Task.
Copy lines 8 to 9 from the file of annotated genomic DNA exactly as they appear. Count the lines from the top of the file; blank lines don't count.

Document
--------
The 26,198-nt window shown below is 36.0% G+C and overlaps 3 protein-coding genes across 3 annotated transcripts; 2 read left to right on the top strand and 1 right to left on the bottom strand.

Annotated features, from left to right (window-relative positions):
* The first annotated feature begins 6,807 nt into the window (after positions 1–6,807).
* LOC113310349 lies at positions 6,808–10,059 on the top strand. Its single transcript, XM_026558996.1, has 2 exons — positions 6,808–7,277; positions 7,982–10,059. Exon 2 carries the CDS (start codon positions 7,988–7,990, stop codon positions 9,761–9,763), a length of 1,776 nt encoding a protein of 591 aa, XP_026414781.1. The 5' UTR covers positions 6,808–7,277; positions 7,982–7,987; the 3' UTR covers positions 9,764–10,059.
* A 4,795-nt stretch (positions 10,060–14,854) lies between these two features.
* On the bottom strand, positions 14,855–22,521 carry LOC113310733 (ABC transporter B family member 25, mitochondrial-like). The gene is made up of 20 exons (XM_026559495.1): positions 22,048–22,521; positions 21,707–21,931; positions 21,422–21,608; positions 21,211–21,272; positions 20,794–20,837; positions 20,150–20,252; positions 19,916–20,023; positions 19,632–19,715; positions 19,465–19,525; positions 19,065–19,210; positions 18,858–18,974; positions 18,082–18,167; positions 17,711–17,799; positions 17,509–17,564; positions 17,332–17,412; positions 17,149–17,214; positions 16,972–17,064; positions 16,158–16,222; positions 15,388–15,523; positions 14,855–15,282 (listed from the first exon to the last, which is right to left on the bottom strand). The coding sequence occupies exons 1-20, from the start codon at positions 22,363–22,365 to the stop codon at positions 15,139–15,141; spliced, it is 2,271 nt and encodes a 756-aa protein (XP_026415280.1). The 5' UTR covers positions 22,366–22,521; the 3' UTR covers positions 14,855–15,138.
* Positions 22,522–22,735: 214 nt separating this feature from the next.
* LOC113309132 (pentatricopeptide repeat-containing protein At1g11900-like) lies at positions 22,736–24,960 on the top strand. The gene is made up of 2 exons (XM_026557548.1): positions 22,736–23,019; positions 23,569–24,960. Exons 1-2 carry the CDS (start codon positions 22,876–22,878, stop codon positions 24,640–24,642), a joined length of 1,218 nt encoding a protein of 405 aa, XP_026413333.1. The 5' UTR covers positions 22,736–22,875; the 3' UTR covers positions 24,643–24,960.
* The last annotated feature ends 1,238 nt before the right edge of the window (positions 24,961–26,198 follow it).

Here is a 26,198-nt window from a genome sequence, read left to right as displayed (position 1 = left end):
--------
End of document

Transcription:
* LOC113309132 (pentatricopeptide repeat-containing protein At1g11900-like) lies at positions 22,736–24,960 on the top strand. The gene is made up of 2 exons (XM_026557548.1): positions 22,736–23,019; positions 23,569–24,960. Exons 1-2 carry the CDS (start codon positions 22,876–22,878, stop codon positions 24,640–24,642), a joined length of 1,218 nt encoding a protein of 405 aa, XP_026413333.1. The 5' UTR covers positions 22,736–22,875; the 3' UTR covers positions 24,643–24,960.
* The last annotated feature ends 1,238 nt before the right edge of the window (positions 24,961–26,198 follow it).